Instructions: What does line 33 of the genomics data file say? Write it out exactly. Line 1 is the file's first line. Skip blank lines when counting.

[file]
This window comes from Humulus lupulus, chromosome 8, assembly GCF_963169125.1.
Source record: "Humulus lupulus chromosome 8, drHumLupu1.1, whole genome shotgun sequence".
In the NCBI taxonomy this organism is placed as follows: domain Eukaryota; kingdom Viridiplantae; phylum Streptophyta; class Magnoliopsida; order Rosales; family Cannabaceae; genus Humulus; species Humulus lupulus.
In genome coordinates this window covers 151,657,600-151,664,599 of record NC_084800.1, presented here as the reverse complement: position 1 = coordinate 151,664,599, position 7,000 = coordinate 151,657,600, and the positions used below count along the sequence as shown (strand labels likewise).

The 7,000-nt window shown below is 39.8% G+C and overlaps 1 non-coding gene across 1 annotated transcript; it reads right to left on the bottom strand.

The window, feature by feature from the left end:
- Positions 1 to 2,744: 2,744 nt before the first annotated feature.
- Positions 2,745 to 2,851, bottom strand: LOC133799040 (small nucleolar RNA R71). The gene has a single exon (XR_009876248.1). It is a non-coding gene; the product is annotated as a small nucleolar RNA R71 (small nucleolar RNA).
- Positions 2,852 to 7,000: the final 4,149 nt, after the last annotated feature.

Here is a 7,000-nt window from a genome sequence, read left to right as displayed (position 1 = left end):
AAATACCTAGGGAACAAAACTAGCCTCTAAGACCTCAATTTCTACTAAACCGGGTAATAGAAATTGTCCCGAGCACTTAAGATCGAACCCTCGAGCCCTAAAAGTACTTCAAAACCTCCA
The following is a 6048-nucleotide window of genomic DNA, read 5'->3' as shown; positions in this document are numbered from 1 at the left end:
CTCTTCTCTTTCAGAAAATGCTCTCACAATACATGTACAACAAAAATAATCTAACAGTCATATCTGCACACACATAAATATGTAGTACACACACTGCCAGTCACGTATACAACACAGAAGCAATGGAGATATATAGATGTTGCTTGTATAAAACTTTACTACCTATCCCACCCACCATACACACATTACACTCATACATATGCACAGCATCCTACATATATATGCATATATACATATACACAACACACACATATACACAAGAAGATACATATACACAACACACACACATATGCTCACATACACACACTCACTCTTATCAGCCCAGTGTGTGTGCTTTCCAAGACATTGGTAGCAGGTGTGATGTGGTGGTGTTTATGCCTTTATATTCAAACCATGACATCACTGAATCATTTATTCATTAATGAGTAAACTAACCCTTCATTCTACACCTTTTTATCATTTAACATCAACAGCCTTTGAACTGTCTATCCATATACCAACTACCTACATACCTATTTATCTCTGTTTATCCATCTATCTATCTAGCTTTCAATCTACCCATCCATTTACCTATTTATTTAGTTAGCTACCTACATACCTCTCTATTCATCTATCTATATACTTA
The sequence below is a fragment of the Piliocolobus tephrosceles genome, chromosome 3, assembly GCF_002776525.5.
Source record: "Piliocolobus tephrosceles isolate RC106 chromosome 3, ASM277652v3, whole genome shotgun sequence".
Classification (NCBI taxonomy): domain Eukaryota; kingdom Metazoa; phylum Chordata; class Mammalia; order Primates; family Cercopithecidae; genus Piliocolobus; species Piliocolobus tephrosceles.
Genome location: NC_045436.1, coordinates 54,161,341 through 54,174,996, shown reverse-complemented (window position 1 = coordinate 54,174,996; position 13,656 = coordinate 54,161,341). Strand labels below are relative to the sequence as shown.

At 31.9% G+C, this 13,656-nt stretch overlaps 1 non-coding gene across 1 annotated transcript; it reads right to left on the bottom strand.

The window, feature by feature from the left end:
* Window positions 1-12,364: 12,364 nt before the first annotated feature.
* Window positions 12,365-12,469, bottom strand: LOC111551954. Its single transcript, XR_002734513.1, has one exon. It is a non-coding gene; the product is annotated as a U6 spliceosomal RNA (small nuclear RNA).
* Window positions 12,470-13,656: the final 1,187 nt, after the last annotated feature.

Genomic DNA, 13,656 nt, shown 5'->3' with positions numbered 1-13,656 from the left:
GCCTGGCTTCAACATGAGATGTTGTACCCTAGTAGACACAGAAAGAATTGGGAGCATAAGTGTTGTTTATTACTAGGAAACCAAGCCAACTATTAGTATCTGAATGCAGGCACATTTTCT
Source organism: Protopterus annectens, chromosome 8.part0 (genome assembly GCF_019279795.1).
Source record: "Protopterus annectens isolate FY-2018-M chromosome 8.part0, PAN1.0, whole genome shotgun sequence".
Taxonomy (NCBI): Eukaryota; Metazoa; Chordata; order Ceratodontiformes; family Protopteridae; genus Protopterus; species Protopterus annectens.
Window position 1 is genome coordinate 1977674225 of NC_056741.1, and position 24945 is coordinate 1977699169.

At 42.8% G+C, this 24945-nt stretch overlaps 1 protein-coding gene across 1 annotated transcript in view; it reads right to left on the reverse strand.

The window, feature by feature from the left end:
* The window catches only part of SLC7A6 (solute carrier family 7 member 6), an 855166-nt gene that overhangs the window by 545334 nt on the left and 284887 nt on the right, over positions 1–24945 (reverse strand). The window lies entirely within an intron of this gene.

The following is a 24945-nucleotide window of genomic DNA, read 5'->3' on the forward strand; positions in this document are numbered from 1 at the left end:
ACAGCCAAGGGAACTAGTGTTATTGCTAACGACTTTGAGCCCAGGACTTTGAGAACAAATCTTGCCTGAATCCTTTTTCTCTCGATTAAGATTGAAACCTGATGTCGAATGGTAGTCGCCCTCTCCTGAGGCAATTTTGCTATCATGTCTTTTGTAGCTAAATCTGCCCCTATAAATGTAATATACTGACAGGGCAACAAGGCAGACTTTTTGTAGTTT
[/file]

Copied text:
ACAGCCAAGGGAACTAGTGTTATTGCTAACGACTTTGAGCCCAGGACTTTGAGAACAAATCTTGCCTGAATCCTTTTTCTCTCGATTAAGATTGAAACCTGATGTCGAATGGTAGTCGCCCTCTCCTGAGGCAATTTTGCTATCATGTCTTTTGTAGCTAAATCTGCCCCTATAAATGTAATATACTGACAGGGCAACAAGGCAGACTTTTTGTAGTTT